What Is Home Confinement?
A sentence of incarceration is traditionally served in the county jail or a state prison. With jails and prisons overcrowded, the need for alternative sentencing has increased and various forms of home confinement have become more popular in California.
“Home confinement” is a broad term that encompasses a variety of programs. All home confinement programs confine an offender, however, an offender is not necessarily required to be at home at all times. Confined offenders are monitored through an electronic system, but may leave for work or school, to visit a doctor or attend court.
Eligibility Through a Plea Agreement
One route to a home confinement sentence is through a plea agreement reached as a result of negotiations between your attorney and the prosecuting attorney. The judge will have to approve the agreement and all technical requirements still have to be met.
Eligibility by Application
You may also apply to the Sheriff’s Department once you are incarcerated in the county jail. Eligibility requirements will vary but may include:
- No history of violence
- Non-violent offense
- No victim or victim consent
- Minimum to medium risk offender
- The judge cannot have precluded home confinement when you were sentenced
- Permanent residence
- Telephone line
Home Confinement Technologies
There are a number of home confinement technologies currently available. Some common example include:
- Ankle bracelet – The ankle bracelet is the oldest and most restrictive form of home confinement. The way it works is an ankle bracelet that communicates with a home base unit is fitted to your ankle.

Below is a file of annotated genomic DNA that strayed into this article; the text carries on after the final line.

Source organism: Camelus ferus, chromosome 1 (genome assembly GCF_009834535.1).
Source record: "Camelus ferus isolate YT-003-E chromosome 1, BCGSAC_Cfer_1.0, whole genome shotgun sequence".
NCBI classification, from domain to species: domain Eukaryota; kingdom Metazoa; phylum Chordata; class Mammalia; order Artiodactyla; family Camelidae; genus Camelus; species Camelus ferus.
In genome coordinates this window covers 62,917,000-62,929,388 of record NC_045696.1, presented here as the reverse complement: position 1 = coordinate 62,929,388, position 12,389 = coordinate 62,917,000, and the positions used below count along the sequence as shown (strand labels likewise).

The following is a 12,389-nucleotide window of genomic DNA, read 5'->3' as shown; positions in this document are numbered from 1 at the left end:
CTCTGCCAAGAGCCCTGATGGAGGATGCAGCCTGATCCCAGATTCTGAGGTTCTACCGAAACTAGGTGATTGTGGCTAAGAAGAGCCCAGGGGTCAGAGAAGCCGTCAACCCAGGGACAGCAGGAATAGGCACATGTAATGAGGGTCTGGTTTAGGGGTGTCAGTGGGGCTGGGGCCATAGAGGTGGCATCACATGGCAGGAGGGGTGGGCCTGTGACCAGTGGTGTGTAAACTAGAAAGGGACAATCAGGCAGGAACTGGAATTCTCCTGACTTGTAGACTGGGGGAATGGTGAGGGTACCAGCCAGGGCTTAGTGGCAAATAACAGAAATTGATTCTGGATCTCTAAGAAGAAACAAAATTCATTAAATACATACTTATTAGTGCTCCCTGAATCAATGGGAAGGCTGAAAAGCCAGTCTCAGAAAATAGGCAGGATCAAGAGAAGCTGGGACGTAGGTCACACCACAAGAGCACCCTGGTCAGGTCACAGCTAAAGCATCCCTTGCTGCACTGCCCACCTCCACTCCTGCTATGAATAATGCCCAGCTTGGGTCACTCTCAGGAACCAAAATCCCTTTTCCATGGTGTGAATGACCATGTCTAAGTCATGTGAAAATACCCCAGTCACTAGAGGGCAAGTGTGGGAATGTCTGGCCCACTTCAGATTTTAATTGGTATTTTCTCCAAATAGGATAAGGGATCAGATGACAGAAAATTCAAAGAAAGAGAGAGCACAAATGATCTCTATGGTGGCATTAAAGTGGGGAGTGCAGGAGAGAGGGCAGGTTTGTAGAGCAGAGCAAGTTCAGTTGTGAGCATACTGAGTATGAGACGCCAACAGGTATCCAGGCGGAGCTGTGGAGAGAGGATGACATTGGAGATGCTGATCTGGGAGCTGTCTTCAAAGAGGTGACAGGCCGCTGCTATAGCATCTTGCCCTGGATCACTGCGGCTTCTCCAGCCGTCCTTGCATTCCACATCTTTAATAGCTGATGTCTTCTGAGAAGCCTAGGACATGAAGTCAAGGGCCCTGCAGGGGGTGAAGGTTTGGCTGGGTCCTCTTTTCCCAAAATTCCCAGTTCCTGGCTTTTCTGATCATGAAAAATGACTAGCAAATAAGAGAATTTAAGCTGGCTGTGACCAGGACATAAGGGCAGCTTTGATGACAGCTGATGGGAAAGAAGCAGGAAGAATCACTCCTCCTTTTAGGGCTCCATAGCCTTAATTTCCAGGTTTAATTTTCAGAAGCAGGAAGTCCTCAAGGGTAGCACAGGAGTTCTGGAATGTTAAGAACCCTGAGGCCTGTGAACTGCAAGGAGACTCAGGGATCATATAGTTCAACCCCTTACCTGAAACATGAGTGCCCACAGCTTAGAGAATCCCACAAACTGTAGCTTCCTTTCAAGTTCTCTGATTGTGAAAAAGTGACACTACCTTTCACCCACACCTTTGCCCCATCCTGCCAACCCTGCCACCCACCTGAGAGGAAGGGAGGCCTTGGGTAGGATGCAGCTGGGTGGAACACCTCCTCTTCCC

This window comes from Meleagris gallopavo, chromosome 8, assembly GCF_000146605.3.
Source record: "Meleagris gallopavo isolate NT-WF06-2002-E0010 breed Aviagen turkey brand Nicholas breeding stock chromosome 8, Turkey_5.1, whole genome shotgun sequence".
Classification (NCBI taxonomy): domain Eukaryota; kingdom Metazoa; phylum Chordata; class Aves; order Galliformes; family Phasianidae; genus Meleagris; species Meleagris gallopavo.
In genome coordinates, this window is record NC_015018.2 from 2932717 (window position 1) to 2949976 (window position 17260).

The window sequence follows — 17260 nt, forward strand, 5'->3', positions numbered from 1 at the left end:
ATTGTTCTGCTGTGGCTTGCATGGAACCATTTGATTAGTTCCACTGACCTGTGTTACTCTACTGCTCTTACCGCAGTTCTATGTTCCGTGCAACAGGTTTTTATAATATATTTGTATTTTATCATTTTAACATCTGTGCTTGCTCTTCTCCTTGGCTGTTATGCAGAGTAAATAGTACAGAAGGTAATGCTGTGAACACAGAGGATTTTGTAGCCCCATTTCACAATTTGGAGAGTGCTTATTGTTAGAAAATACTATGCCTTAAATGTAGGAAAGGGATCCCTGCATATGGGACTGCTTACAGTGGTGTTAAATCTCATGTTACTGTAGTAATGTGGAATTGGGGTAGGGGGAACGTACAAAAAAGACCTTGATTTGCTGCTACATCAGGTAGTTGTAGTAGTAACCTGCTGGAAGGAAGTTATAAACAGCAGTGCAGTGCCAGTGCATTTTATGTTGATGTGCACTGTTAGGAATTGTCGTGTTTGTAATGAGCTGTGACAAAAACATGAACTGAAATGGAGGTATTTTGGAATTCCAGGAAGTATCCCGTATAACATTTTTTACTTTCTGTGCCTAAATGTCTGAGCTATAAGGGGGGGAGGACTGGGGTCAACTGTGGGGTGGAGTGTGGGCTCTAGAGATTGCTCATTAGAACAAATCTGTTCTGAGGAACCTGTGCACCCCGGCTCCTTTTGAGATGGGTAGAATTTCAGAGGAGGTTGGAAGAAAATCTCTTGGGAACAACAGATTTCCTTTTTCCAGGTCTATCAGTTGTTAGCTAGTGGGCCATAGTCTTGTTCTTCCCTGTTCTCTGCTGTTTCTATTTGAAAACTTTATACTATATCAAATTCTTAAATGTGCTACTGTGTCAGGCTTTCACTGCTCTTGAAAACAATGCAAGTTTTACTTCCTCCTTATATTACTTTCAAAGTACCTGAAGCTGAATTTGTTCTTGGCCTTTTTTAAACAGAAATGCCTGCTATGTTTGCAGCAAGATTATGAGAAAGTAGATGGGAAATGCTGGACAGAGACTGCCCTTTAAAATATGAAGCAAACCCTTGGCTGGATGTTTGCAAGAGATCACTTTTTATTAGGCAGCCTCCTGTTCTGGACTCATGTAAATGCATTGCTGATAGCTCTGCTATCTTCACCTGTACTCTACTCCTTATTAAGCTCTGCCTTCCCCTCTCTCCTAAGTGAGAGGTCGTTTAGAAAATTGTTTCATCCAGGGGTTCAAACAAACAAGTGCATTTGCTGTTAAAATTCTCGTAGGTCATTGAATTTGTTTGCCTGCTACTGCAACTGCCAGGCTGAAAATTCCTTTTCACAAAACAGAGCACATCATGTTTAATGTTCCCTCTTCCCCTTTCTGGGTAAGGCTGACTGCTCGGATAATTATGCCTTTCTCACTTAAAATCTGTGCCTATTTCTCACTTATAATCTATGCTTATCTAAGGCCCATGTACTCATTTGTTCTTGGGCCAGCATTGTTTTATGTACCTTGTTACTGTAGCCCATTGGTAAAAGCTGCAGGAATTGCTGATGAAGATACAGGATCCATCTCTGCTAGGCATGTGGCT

- Global Positioning System (GPS) – More sophisticated than the traditional ankle bracelet, a GPS-based ankle bracelet offers more freedom and operates without a home base unit like the GPS in a vehicle or a mobile phone. The GPS lets the authorities know where you are at all times and may include “exclusion zones.”
- Secure Continuous Remote Alcohol Monitor (SCRAM) – Not technically a confinement system, this is a special ankle bracelet used to detect alcohol. While this device does not monitor your whereabouts, it can be used in DUI cases or where alcohol use is a problem.
Home Confinement Rules and Violations
Rules associated with a home confinement program are often tailored to the offense and/or circumstances but may include:
- Alcohol/drug testing
- Regular check-ins
- Payment of fees
- No contact with victim
Home confinement is a privilege, not a right. If you violate the rules of a home confinement program you will likely be required to complete the remainder of your sentence in jail or prison. If you are concerned about a possible violation, consult with an attorney immediately.